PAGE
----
O Lord, how long shall I cry for help, and you will not hear? Or cry to you “violence!” and you will not save?
Habakkuk 1:2 (ESV)
Habakkuk was a prophet who saw many unjust things happen during the Chaldean rise to power. In the verse above, Habakkuk was complaining to God and asking why he wasn’t listening; he thought God didn’t hear, because the law appeared paralysed, and justice at that time wasn’t apparent. Habakkuk’s reaction on seeing such unjust things happening caused him much frustration and anger.
Can you remember times where you weren’t listened to? Perhaps in childhood? How did you feel? How did it shape your future?
Sometimes, perhaps we don’t give as much attention to the act of listening as we ought to. If we understood the possible detrimental impact of not listening, or of not providing a safe space to enable effective listening to take place, we would do more to ensure it happened.
We all have the same fundamental psychological needs, and renowned psychologists Richard Ryan and Edward Deci have broken this down to: 1
- Autonomy: where people feel empowered when they have a sense of choice.
- Competence: the experience of mastery over a task, gift, or talent they have.
- Relatedness: social connections and a high concern for others.
If this is the foundation of our psychological needs, it’s clear not being listened to can alter our psychological foundation. Competence may be achieved on an individual basis; however, can people feel empowered or have a sense of choice if they are not listened to? Are we able to make strong social connections or have high concern for others if the basic act of listening is weakened?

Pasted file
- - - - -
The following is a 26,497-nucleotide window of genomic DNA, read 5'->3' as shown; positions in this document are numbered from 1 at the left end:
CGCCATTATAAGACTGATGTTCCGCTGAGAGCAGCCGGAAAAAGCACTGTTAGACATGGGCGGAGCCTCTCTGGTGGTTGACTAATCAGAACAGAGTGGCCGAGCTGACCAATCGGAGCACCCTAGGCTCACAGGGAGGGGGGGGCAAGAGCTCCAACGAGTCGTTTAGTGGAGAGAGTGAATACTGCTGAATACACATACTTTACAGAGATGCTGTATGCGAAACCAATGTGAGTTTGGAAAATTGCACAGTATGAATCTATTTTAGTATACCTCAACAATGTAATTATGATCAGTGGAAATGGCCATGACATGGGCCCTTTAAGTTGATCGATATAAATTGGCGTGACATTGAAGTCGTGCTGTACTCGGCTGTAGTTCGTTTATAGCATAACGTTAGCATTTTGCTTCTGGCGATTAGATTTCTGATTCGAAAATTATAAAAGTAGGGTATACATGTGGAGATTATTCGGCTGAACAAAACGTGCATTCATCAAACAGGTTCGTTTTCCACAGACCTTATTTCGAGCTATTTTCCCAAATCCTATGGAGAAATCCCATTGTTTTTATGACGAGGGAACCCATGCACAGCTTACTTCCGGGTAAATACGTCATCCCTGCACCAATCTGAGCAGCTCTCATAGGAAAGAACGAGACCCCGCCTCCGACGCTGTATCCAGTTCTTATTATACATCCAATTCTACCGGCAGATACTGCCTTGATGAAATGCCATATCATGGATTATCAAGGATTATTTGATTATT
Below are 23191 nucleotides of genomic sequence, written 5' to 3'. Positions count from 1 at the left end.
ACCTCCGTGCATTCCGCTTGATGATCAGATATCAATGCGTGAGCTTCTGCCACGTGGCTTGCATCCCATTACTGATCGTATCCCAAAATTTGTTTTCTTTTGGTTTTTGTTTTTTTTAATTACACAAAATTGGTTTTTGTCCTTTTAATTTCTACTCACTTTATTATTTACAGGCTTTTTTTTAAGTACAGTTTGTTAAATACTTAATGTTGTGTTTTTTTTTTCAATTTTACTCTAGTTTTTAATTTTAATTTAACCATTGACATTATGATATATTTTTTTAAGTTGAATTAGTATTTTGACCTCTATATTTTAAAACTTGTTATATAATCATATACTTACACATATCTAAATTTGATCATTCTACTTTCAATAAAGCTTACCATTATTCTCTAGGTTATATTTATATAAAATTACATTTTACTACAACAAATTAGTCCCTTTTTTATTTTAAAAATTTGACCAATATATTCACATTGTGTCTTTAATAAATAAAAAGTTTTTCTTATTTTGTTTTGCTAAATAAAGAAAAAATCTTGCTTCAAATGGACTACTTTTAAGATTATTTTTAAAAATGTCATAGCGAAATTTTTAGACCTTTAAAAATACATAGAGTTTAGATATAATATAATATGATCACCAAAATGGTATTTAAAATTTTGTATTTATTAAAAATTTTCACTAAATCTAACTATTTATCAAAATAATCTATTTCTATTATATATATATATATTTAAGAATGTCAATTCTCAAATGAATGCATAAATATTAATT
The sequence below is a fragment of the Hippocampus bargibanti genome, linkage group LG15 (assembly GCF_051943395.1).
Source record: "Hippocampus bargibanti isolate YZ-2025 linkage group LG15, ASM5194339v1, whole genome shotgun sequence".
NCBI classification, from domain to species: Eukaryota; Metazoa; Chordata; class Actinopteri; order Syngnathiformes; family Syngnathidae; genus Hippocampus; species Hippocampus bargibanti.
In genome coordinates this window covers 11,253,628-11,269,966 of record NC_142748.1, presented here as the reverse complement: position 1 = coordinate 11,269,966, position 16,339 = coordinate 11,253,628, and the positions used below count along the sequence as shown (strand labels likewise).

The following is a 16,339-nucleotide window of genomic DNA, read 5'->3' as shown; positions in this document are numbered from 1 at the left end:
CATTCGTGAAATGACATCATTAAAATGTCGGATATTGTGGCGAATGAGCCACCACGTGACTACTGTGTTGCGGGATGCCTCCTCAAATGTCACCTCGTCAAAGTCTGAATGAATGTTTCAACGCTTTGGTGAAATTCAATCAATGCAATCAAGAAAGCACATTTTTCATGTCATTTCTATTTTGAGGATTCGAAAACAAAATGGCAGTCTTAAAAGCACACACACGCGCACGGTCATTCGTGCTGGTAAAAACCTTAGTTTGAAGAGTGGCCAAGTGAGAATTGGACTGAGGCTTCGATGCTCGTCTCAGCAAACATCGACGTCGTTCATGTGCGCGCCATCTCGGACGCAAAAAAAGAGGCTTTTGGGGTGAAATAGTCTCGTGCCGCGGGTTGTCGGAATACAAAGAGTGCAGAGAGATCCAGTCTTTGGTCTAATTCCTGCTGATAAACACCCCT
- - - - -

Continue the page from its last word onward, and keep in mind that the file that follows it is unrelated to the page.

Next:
The Lord answered Habakkuk’s complaint of not listening by saying, “…I am doing a work in your days that you would not believe if told.” (Habakkuk 1:5). But Habakkuk continued to question the Lord (v.13) and complained a second time and the Lord patiently kept on listening and answered Habakkuk a second time: “…write the vision; make it plain on tablets, so he may run who reads it…” (Habakkuk 2:2).
We can all feel jaded by things that are unjust, that seem too big for us as individuals to solve. We do need God’s help in such matters. Christians believe that works unseen are taking place constantly. But how do Christians keep faith in things that are not seen; can it sometimes be, because they see his work being done through others’ actions?’
In the UK and Ireland, Black History Month occurs in October; surely our vision for October and beyond can include listening to others’ stories? Our action of simply listening can itself help hope to flourish, which is surely part of God’s work being done? And we can participate in celebrating every life on this earth.
Dear Father, Son and Spirit, please help us in our busy and at times overwhelming lives to stop and listen. Help us bring your healing to those who have been marginalised and those who have not been heard. We thank you for your comfort and ask help to be the best examples we can be. Let us take heart and celebrate all of your children: our brothers and sisters in Christ. In Jesus’ name we pray, amen.
Study by Rachel Montgomery
About the writer:
Rachel Montgomery is the Communications Coordinator for Grace Communion International UK & Ireland. She is also a Deaconess in the Edinburgh congregation.
Gilmerton New Church
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